Similar to counties in other parts of Canada, regional districts serve only to provide municipal services as the local government in areas not incorporated into a municipality, and in certain regional affairs of shared concern between residents of unincorporated areas and those in the municipalities such as a stakeholder role in regional planning. In those predominantly rural areas, regional districts provide services such as land use planning, building inspection and some responsibility for community fire protection. Regional districts also provide some services, such as solid-waste management, but otherwise differ from counties in having no powers or similar bodies with other arms of government whose powers are much more sweeping, including forests, environment, health, schools, provincial and courts. They are not the equivalent of counties and their powers and democratic mandate are substantially weaker. Most land within a regional district is under control of other arms of the provincial government, or in the case of national parks and offshore waters, of the federal government. Indian reserves located within the boundaries of regional districts are likewise excluded from their jurisdiction and infrastructure, and there are varying levels of collaboration between First Nations governments and regional district boards.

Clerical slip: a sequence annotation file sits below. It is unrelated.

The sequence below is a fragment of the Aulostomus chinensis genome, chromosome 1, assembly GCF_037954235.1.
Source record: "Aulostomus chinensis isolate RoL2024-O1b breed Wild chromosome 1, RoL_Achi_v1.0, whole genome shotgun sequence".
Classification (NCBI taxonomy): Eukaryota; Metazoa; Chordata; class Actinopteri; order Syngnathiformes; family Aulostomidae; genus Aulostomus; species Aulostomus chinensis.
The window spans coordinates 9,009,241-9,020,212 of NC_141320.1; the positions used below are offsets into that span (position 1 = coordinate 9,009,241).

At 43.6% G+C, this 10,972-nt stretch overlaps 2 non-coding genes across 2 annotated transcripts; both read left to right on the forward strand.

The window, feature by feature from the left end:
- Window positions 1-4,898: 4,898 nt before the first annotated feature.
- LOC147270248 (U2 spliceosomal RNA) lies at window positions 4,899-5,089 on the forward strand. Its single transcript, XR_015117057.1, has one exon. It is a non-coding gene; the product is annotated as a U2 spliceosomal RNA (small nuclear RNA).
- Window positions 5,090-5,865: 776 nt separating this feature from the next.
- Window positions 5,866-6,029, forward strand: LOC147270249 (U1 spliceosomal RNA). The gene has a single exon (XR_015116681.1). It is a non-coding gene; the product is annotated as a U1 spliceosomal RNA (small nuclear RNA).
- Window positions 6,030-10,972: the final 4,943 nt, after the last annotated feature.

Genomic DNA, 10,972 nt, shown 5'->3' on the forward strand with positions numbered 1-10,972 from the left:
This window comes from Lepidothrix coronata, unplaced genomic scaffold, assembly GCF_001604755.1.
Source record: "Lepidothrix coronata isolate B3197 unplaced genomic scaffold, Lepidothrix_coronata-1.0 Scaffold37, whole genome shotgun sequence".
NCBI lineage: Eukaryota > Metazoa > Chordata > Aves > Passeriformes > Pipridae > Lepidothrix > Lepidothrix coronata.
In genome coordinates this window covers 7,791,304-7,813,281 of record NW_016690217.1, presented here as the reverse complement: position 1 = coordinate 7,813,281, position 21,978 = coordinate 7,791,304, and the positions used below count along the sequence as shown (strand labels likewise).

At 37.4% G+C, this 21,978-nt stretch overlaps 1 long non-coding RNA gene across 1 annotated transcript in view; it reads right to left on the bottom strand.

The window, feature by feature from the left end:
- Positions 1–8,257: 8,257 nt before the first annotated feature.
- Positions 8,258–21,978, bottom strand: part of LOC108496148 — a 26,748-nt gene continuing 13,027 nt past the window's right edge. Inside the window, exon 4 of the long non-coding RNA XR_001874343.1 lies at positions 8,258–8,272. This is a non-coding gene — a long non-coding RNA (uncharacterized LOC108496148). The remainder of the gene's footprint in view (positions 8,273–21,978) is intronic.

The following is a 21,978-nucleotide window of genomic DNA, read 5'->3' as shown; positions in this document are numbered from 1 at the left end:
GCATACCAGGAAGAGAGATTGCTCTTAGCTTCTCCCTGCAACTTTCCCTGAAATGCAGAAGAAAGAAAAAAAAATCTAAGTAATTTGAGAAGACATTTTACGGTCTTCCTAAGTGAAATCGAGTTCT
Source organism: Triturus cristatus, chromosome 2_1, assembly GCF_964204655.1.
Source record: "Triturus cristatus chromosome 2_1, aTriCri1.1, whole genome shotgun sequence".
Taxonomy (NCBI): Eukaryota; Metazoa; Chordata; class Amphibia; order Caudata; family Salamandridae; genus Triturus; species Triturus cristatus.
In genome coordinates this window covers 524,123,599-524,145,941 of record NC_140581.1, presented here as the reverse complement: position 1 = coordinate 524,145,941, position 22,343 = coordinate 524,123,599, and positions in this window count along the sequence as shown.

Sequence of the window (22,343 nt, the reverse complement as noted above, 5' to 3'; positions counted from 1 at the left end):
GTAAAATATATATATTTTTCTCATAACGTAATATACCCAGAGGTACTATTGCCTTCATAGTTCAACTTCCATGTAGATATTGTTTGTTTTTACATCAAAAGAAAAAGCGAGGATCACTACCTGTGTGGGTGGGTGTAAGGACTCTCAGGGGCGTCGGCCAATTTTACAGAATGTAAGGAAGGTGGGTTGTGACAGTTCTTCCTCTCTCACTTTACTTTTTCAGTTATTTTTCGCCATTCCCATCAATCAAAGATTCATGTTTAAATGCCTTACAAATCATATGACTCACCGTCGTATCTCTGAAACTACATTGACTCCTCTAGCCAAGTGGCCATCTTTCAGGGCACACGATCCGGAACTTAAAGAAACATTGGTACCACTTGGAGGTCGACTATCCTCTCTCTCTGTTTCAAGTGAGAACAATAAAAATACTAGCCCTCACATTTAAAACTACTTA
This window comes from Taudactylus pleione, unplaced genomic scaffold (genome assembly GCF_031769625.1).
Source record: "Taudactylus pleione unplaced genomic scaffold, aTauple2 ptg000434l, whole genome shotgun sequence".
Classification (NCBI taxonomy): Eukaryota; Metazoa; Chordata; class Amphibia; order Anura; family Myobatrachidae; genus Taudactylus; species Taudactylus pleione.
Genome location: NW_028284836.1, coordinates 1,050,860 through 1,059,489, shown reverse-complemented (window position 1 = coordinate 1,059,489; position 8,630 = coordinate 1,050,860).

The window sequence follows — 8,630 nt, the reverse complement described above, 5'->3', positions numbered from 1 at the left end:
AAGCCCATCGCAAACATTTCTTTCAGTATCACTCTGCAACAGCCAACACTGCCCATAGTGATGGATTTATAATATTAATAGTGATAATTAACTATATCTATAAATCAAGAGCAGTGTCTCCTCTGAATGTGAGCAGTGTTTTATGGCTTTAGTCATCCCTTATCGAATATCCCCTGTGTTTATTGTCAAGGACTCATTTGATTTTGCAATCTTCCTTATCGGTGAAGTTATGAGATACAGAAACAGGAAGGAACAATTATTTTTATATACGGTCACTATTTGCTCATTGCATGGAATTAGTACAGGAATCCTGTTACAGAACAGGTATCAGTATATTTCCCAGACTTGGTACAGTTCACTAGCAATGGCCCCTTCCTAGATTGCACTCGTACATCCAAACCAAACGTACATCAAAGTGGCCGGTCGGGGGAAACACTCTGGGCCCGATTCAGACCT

Regional districts are governed by boards of directly and indirectly elected directors. Municipalities appoint directors to represent their populations (usually the mayors), while residents of unincorporated areas (which are grouped into electoral areas) elect directors directly. The votes of directors from municipalities generally count more than the votes of directors from electoral areas, and larger municipalities have more votes than smaller ones. For example, both North Saanich and Metchosin appoint one director to the Capital Regional District board of directors, but the vote of North Saanich's director counts three times as much as the vote of Metchosin's appointee.[1]